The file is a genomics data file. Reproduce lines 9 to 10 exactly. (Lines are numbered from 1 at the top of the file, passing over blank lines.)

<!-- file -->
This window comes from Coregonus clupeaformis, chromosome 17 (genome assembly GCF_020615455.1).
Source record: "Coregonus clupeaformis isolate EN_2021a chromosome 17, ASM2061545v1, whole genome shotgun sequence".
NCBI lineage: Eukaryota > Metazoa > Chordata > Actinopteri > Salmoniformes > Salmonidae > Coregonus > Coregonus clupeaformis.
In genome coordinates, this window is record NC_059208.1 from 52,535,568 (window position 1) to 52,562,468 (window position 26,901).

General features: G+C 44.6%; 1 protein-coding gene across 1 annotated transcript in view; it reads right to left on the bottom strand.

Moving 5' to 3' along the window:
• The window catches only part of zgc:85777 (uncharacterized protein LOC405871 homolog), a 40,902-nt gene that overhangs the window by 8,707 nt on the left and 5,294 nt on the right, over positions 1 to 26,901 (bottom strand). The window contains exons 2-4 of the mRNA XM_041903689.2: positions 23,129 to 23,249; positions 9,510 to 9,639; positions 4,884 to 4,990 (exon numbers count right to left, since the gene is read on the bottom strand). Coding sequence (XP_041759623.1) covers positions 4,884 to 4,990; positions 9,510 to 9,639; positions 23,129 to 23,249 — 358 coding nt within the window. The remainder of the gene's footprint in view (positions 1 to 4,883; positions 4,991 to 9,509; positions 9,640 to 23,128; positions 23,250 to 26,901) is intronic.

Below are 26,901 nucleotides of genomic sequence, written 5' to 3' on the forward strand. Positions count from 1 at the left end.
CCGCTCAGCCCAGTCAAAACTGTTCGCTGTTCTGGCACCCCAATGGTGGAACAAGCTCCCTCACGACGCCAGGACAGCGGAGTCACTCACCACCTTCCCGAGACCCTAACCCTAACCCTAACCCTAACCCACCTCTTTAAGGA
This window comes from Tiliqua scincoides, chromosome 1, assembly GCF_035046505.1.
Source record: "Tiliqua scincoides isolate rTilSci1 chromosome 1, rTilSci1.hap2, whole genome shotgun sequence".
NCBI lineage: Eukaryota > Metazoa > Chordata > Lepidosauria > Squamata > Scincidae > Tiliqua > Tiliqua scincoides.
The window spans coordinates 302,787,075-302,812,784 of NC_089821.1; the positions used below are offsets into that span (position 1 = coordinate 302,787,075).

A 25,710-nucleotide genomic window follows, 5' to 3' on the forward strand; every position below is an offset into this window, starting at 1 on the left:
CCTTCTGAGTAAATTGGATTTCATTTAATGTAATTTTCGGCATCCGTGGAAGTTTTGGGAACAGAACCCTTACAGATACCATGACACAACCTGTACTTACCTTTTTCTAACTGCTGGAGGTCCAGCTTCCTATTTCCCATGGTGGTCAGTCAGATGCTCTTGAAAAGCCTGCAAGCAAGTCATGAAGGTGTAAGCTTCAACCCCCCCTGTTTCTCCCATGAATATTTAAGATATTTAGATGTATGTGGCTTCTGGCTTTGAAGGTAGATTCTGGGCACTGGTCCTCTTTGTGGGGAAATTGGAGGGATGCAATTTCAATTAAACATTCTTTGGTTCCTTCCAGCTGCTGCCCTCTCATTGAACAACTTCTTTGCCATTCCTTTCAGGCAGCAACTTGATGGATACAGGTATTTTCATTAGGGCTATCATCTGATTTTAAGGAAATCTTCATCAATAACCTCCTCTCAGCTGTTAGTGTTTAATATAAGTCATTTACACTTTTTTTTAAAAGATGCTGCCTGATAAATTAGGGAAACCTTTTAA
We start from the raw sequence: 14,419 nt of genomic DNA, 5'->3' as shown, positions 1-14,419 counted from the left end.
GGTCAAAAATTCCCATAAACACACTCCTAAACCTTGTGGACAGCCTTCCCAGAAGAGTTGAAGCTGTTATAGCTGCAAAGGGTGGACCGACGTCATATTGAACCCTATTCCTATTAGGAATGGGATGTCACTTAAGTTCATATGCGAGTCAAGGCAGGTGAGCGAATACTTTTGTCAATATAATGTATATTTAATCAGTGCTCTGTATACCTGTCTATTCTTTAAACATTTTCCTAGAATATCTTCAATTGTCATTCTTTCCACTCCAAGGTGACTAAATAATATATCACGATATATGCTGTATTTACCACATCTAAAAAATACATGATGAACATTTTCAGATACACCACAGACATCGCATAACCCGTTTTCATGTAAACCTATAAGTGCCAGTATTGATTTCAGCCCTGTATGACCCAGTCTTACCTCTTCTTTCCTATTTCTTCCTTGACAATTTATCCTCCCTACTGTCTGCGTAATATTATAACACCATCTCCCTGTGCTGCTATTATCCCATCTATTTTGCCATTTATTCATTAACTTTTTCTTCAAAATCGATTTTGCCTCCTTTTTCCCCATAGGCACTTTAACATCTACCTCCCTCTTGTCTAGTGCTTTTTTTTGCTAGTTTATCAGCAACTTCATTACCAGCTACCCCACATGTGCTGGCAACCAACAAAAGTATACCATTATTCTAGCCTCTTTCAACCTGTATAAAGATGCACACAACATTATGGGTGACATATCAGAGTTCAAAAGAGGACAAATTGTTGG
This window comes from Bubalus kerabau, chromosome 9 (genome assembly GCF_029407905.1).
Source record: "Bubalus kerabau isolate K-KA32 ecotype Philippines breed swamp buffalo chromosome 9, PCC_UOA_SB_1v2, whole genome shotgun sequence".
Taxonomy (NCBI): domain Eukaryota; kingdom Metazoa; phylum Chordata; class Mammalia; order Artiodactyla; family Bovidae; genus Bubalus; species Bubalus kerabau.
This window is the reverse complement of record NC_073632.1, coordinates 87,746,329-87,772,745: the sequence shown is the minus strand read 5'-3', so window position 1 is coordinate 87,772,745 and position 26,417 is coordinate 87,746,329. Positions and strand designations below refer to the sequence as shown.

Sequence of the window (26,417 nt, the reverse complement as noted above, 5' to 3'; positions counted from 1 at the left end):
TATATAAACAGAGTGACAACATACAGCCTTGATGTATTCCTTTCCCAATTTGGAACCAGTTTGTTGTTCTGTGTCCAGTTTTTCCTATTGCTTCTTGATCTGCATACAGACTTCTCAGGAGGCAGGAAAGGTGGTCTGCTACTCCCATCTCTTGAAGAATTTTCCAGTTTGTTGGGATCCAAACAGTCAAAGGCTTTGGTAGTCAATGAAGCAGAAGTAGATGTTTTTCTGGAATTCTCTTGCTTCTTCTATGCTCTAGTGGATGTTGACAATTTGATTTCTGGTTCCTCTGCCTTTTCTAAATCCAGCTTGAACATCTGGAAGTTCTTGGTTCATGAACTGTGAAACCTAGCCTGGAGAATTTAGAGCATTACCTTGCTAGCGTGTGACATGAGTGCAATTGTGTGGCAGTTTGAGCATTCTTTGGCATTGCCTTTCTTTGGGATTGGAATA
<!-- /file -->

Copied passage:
CCGCTCAGCCCAGTCAAAACTGTTCGCTGTTCTGGCACCCCAATGGTGGAACAAGCTCCCTCACGACGCCAGGACAGCGGAGTCACTCACCACCTTCCCGAGACCCTAACCCTAACCCTAACCCTAACCCACCTCTTTAAGGA
This window comes from Tiliqua scincoides, chromosome 1, assembly GCF_035046505.1.